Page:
The TEAC Tapes are a pretty remarkable accomplishment. For starters, remember that in 1973-1974, NO ONE was doing DIY recordings. Sure, Pete Townshend made his home demos, and there was McCartney's 1970 solo album, along with excellent one-man-band albums by Emitt Rhodes (1970) and Todd Rundgren (Something/Anything in 1972). But those were albums produced for a label in professional recording studios, and, most importantly, with a sizeable budget attached to the recording. The TEAC Tapes admittedly sound a bit rough and tinny - they were recorded in a home studio on 4-track, two decades before home recording was truly available and affordable for the masses - but the quality of the songwriting, the singing, and the arrangements was outstanding. Of the familiar titles fans will recognize from later studio versions done for Sincerely, the songs sound like blueprints. You can hear how great they'd be with better production values, and indeed they were. Several of the songs that were not redone for Shelter are as good as anything the band ever did, including "Pop Bottle" (with actual pop bottles used for percussion), the original of "Love Is A Train" (sung by Seymour), the rockin' "Hot Mama" (a quintessential Midwest rock song), and especially, "Lightning" with its haunting refrain "... a man can't live on lightning/with the woman out in the rain ...."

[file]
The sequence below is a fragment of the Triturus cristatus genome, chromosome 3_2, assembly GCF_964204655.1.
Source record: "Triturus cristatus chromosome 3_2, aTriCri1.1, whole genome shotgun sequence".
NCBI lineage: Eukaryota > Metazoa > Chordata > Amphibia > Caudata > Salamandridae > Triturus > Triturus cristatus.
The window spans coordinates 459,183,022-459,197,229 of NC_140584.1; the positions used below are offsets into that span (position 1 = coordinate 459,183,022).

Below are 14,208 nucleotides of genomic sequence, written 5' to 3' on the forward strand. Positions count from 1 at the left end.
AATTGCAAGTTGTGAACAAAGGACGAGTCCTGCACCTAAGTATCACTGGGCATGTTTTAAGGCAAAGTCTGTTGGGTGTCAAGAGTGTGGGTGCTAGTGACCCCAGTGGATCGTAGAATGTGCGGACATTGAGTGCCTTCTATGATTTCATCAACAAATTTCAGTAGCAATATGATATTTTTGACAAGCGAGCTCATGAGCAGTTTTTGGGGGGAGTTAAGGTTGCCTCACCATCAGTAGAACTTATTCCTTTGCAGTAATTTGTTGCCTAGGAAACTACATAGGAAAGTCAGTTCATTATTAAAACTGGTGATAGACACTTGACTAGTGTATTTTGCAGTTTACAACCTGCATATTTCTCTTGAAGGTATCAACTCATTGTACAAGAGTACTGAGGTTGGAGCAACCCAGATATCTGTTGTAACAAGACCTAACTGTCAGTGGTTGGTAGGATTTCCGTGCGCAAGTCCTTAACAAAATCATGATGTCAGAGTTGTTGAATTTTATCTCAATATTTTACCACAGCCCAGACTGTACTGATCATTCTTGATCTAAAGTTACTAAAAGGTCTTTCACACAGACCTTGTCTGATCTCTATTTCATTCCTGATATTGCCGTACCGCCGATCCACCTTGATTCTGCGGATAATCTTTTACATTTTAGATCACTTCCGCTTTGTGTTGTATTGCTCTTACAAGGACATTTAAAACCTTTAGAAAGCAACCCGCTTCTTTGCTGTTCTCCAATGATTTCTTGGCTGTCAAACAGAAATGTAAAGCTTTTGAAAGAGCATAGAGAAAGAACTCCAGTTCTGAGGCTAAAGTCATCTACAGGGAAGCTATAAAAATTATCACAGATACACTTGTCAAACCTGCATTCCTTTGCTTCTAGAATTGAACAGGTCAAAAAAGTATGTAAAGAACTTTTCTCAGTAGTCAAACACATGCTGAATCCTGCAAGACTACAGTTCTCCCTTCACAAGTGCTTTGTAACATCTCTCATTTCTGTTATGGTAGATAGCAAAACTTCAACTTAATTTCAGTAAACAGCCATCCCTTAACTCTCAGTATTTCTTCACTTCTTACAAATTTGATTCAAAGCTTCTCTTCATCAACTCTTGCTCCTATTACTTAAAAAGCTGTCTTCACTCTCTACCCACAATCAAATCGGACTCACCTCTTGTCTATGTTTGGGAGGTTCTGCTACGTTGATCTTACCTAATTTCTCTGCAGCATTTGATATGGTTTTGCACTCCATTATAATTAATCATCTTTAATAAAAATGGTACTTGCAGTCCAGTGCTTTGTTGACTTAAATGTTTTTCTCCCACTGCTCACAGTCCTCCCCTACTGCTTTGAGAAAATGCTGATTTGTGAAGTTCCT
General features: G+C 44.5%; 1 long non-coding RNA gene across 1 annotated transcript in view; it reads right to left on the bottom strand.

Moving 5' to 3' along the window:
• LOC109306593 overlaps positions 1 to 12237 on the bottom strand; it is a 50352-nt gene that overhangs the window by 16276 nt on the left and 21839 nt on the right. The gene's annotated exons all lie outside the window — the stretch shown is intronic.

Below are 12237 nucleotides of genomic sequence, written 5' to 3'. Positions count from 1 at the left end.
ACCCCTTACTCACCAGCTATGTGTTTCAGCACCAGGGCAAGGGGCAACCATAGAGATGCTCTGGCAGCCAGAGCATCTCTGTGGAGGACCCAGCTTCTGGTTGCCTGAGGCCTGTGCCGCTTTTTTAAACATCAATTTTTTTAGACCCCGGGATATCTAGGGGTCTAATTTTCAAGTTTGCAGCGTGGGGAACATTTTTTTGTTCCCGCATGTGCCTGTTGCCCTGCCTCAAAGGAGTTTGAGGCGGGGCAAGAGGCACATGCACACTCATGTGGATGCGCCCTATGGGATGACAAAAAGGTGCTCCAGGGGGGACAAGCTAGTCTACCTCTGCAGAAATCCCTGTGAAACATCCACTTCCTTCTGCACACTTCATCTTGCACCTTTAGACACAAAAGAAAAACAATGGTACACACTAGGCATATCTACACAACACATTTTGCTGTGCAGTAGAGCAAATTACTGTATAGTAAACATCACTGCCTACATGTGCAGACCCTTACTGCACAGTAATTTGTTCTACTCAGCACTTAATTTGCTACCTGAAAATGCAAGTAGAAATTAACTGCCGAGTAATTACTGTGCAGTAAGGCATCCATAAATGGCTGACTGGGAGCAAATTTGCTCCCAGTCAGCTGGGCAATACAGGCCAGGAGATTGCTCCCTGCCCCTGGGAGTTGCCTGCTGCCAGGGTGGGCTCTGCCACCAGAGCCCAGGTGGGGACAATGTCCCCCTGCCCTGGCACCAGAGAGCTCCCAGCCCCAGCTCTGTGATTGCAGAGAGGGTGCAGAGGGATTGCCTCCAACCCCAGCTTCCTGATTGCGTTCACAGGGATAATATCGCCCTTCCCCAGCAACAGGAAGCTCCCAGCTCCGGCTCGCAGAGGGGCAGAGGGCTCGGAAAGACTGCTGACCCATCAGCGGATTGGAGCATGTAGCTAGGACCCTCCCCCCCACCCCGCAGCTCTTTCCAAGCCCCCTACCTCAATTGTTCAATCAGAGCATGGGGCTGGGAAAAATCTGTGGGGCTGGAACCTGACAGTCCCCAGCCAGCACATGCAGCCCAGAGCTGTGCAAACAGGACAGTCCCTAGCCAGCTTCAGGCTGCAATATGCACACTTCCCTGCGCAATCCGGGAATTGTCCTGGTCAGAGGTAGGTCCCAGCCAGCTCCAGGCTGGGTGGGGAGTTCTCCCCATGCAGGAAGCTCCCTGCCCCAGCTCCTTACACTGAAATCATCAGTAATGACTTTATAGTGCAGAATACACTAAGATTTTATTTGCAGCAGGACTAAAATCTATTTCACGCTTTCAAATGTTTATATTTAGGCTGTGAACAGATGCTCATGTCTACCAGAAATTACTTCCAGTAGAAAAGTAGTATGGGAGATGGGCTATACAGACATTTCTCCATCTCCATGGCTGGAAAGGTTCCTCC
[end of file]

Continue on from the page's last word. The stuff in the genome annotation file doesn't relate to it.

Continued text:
At this point, it might be a good idea to tell you exactly how the Dwight Twilley Band differed from nearly everyone else in the music business in the mid-1970s. Twilley and Seymour had developed an almost uncanny ability to sing together in impeccable harmony. By the time they decided they were ready to make a real record, they'd been practicing almost daily for nearly ten years, and had worked out a very distinctive sound. They had the ability to overdub layers and layers of vocals, trade off lead and harmony vocals (frequently one sang the lower lead melody, and the other sang high harmony above it, and both traded roles), then add intricate counterpart melodies on top of it. One of their engineers once swore to me that they could lay down a part apiece, then lay down the next layers of harmonies without even listening to the first parts back, and it would be perfect (Twilley says that's a bit of an exaggeration, but it's still incredible that an engineer would remember it that way!). In fact, in the history of great two-part harmony singers, I'd argue that there are Phil & Don Everly, John Lennon & Paul McCartney, Paul Simon & Art Garfunkel, and Dwight Twilley & Phil Seymour. Add to that the fact that they were capable of making a near-perfect and unprecedented melding of Sun rockabilly and Merseyside pop, factor in their genius in arranging and producing, and the ace in the hole super-guitarist Bill Pitcock IV, and you had a hit-making machine waiting to happen. And to top it off, Dwight Twilley had written over a hundred excellent songs before they ever went to a record company.